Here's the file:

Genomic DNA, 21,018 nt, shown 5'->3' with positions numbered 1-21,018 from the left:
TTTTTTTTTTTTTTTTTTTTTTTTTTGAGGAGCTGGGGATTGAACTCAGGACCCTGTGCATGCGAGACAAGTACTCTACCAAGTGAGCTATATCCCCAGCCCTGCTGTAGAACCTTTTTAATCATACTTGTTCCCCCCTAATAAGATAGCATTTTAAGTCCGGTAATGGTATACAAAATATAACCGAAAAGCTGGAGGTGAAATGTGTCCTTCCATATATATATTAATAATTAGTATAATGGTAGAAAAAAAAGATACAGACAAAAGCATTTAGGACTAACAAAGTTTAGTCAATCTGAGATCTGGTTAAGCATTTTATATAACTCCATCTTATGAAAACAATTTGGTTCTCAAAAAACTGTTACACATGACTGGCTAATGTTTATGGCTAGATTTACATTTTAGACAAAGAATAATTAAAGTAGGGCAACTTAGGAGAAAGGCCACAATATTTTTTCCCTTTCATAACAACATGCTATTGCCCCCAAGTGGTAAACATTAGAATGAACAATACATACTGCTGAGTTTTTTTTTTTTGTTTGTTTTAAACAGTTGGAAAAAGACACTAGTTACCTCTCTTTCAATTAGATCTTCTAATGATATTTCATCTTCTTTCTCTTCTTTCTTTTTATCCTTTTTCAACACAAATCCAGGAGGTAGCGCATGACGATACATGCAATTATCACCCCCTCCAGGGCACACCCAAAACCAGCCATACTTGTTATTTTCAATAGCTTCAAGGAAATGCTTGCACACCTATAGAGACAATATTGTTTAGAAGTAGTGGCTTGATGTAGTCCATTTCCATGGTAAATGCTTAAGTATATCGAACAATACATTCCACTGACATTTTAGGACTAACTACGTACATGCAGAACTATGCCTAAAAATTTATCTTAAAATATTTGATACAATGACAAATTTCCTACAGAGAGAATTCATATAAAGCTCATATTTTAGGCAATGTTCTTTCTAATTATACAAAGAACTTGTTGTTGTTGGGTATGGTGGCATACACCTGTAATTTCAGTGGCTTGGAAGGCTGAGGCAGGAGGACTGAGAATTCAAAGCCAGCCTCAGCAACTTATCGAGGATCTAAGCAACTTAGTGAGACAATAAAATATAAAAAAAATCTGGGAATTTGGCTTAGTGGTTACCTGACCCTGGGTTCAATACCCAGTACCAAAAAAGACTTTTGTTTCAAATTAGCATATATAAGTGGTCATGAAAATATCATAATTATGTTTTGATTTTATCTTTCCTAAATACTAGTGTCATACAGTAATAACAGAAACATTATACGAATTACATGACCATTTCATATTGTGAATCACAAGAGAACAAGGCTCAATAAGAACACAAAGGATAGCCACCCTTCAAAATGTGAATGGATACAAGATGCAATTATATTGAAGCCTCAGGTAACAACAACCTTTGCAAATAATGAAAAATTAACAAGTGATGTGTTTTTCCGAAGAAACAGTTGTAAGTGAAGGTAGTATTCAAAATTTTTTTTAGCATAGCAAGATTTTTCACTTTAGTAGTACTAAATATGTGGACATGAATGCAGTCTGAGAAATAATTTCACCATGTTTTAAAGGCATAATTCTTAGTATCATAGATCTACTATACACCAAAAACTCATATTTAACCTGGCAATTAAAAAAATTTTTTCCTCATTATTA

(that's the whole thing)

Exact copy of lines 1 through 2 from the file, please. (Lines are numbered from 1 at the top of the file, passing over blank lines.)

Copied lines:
Genomic DNA, 21,018 nt, shown 5'->3' with positions numbered 1-21,018 from the left:
TTTTTTTTTTTTTTTTTTTTTTTTTTGAGGAGCTGGGGATTGAACTCAGGACCCTGTGCATGCGAGACAAGTACTCTACCAAGTGAGCTATATCCCCAGCCCTGCTGTAGAACCTTTTTAATCATACTTGTTCCCCCCTAATAAGATAGCATTTTAAGTCCGGTAATGGTATACAAAATATAACCGAAAAGCTGGAGGTGAAATGTGTCCTTCCATATATATATTAATAATTAGTATAATGGTAGAAAAAAAAGATACAGACAAAAGCATTTAGGACTAACAAAGTTTAGTCAATCTGAGATCTGGTTAAGCATTTTATATAACTCCATCTTATGAAAACAATTTGGTTCTCAAAAAACTGTTACACATGACTGGCTAATGTTTATGGCTAGATTTACATTTTAGACAAAGAATAATTAAAGTAGGGCAACTTAGGAGAAAGGCCACAATATTTTTTCCCTTTCATAACAACATGCTATTGCCCCCAAGTGGTAAACATTAGAATGAACAATACATACTGCTGAGTTTTTTTTTTTTGTTTGTTTTAAACAGTTGGAAAAAGACACTAGTTACCTCTCTTTCAATTAGATCTTCTAATGATATTTCATCTTCTTTCTCTTCTTTCTTTTTATCCTTTTTCAACACAAATCCAGGAGGTAGCGCATGACGATACATGCAATTATCACCCCCTCCAGGGCACACCCAAAACCAGCCATACTTGTTATTTTCAATAGCTTCAAGGAAATGCTTGCACACCTATAGAGACAATATTGTTTAGAAGTAGTGGCTTGATGTAGTCCATTTCCATGGTAAATGCTTAAGTATATCGAACAATACATTCCACTGACATTTTAGGACTAACTACGTACATGCAGAACTATGCCTAAAAATTTATCTTAAAATATTTGATACAATGACAAATTTCCTACAGAGAGAATTCATATAAAGCTCATATTTTAGGCAATGTTCTTTCTAATTATACAAAGAACTTGTTGTTGTTGGGTATGGTGGCATACACCTGTAATTTCAGTGGCTTGGAAGGCTGAGGCAGGAGGACTGAGAATTCAAAGCCAGCCTCAGCAACTTATCGAGGATCTAAGCAACTTAGTGAGACAATAAAATATAAAAAAAATCTGGGAATTTGGCTTAGTGGTTACCTGACCCTGGGTTCAATACCCAGTACCAAAAAAGACTTTTGTTTCAAATTAGCATATATAAGTGGTCATGAAAATATCATAATTATGTTTTGATTTTATCTTTCCTAAATACTAGTGTCATACAGTAATAACAGAAACATTATACGAATTACATGACCATTTCATATTGTGAATCACAAGAGAACAAGGCTCAATAAGAACACAAAGGATAGCCACCCTTCAAAATGTGAATGGATACAAGATGCAATTATATTGAAGCCTCAGGTAACAACAACCTTTGCAAATAATGAAAAATTAACAAGTGATGTGTTTTTCCGAAGAAACAGTTGTAAGTGAAGGTAGTATTCAAAATTTTTTTTAGCATAGCAAGATTTTTCACTTTAGTAGTACTAAATATGTGGACATGAATGCAGTCTGAGAAATAATTTCACCATGTTTTAAAGGCATAATTCTTAGTATCATAGATCTACTATACACCAAAAACTCATATTTAACCTGGCAATTAAAAAAATTTTTTCCTCATTATTA